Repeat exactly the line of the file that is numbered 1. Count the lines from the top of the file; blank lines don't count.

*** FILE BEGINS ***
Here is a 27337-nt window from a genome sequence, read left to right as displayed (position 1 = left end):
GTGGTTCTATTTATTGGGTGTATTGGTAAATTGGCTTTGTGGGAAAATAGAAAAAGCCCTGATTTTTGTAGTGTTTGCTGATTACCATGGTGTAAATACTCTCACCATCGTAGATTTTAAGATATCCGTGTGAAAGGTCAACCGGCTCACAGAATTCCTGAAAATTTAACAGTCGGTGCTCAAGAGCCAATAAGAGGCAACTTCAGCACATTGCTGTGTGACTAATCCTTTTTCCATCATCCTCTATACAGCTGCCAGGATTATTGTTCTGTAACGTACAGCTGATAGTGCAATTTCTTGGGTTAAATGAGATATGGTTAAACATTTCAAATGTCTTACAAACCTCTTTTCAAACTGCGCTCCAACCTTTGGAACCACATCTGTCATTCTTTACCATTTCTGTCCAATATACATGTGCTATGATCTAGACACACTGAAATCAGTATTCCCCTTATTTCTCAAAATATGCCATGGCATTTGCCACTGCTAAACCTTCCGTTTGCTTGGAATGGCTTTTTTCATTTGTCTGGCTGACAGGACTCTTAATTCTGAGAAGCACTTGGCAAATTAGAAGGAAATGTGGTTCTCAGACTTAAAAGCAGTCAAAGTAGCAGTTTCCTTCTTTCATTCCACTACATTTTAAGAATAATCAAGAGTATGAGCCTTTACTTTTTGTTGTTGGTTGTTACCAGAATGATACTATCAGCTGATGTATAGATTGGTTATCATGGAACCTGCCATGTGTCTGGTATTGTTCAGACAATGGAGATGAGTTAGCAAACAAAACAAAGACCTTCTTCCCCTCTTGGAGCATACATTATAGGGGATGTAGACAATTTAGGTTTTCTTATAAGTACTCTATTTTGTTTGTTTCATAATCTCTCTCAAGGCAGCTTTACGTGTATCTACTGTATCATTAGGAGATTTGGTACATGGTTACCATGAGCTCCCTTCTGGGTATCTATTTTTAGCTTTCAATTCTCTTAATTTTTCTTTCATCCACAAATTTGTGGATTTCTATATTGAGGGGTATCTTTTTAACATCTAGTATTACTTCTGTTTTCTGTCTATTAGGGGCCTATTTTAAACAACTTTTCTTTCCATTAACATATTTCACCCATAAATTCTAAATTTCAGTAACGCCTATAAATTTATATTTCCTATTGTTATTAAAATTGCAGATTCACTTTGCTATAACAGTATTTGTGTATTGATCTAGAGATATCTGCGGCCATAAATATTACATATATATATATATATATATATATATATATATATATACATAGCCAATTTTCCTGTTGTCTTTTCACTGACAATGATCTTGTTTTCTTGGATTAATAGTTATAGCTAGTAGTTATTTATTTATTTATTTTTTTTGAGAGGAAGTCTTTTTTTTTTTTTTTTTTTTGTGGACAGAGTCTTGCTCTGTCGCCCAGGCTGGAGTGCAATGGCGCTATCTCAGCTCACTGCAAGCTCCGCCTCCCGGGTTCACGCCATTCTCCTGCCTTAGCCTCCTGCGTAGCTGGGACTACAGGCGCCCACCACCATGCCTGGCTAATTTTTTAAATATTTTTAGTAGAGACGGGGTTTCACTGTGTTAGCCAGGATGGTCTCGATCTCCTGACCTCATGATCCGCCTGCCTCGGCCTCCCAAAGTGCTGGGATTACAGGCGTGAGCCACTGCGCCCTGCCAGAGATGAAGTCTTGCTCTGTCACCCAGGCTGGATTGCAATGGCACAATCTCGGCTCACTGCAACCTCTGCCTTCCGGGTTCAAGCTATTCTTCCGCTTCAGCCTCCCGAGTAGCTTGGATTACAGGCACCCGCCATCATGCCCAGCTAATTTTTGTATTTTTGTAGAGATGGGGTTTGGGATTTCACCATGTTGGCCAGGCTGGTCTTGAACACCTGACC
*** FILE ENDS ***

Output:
Here is a 27337-nt window from a genome sequence, read left to right as displayed (position 1 = left end):